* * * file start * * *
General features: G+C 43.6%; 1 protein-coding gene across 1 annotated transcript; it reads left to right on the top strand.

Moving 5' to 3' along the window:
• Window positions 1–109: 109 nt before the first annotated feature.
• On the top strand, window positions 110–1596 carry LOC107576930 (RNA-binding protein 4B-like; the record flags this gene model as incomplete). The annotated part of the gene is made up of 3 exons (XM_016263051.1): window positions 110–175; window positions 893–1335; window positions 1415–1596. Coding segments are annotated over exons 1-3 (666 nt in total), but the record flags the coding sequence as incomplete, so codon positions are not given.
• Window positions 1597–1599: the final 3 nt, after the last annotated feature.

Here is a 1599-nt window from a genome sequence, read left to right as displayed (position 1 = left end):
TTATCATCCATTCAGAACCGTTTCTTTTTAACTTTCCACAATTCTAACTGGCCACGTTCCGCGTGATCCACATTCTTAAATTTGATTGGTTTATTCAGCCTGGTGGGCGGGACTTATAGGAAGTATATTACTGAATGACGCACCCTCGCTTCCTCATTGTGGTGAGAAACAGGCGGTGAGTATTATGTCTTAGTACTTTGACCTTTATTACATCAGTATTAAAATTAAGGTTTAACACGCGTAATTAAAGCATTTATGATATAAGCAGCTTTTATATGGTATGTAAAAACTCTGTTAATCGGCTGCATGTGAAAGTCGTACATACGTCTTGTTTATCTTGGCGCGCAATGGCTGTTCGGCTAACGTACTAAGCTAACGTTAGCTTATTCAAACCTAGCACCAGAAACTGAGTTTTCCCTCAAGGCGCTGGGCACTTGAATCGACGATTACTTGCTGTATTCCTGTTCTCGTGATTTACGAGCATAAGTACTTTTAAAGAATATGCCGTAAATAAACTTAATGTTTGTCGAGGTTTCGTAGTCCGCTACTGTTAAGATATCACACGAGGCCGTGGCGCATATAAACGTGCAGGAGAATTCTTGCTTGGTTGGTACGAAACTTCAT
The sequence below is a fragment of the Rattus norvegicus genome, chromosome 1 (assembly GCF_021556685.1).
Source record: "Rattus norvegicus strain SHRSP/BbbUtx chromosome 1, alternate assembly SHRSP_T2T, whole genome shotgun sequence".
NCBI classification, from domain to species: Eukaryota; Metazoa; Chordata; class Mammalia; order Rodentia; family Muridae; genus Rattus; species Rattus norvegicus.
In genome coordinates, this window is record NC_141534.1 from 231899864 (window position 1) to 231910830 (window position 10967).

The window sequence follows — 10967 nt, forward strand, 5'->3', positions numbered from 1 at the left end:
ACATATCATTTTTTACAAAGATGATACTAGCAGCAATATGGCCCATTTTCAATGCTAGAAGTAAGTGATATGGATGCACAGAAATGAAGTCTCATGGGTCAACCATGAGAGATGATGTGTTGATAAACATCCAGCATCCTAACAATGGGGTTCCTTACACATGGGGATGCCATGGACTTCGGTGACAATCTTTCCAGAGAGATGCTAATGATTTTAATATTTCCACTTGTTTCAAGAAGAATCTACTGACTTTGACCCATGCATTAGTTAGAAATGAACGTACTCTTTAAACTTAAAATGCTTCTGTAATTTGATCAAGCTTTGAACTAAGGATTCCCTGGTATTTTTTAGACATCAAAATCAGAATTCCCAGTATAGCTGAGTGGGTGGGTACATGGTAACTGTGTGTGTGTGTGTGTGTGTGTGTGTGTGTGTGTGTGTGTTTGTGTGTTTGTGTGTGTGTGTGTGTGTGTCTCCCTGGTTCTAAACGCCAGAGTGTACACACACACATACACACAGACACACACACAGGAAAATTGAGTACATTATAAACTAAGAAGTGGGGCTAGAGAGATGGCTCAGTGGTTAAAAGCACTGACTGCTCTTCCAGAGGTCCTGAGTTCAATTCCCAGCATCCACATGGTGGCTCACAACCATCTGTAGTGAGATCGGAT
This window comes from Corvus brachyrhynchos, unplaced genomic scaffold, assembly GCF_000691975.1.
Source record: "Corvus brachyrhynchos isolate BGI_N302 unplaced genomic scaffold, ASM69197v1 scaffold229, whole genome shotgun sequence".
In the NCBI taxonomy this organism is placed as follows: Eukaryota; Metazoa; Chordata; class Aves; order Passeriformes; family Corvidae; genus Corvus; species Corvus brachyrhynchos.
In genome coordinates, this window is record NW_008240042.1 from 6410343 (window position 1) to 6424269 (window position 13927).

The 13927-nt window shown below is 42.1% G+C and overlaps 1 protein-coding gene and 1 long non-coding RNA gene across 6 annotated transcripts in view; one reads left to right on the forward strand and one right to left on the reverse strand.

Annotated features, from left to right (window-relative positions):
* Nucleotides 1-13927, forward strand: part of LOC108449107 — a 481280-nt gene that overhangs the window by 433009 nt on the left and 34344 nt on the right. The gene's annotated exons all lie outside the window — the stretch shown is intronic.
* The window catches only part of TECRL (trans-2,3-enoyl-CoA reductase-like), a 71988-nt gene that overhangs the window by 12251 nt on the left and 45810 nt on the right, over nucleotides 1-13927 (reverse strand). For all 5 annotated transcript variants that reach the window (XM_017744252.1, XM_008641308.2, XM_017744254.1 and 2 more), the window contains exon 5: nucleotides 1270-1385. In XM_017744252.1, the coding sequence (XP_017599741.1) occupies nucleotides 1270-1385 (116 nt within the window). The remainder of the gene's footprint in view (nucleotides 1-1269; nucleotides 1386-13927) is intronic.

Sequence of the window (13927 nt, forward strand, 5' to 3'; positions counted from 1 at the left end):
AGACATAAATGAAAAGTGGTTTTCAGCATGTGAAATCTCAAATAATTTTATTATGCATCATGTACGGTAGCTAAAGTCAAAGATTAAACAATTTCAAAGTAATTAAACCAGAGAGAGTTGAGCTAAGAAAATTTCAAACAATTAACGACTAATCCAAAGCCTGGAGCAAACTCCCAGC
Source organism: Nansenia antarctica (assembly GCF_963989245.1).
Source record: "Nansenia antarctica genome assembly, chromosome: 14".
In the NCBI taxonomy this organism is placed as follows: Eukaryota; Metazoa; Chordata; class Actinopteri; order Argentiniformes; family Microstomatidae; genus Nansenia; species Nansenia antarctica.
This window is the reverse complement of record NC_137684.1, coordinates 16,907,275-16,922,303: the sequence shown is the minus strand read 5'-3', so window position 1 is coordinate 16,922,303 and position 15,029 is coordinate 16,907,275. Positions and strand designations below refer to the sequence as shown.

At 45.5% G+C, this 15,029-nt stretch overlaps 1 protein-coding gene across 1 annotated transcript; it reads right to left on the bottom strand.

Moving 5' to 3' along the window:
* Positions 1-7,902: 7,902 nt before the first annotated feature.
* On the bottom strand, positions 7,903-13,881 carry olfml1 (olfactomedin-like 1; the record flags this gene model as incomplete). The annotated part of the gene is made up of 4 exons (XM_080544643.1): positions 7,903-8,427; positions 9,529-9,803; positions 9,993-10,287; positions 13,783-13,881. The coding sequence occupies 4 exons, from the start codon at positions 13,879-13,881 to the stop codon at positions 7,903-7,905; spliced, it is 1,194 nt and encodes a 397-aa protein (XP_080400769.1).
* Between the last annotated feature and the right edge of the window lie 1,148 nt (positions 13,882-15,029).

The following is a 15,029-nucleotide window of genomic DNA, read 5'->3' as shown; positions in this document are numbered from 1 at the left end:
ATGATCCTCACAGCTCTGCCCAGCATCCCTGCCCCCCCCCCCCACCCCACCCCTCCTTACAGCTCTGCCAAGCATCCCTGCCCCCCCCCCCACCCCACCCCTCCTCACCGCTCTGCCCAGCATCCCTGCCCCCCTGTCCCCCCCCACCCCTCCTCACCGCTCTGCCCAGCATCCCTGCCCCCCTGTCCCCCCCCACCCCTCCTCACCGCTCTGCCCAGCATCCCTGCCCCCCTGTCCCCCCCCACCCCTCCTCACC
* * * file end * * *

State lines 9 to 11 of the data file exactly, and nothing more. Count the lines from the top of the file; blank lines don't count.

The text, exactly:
Source record: "Rattus norvegicus strain SHRSP/BbbUtx chromosome 1, alternate assembly SHRSP_T2T, whole genome shotgun sequence".
NCBI classification, from domain to species: Eukaryota; Metazoa; Chordata; class Mammalia; order Rodentia; family Muridae; genus Rattus; species Rattus norvegicus.
In genome coordinates, this window is record NC_141534.1 from 231899864 (window position 1) to 231910830 (window position 10967).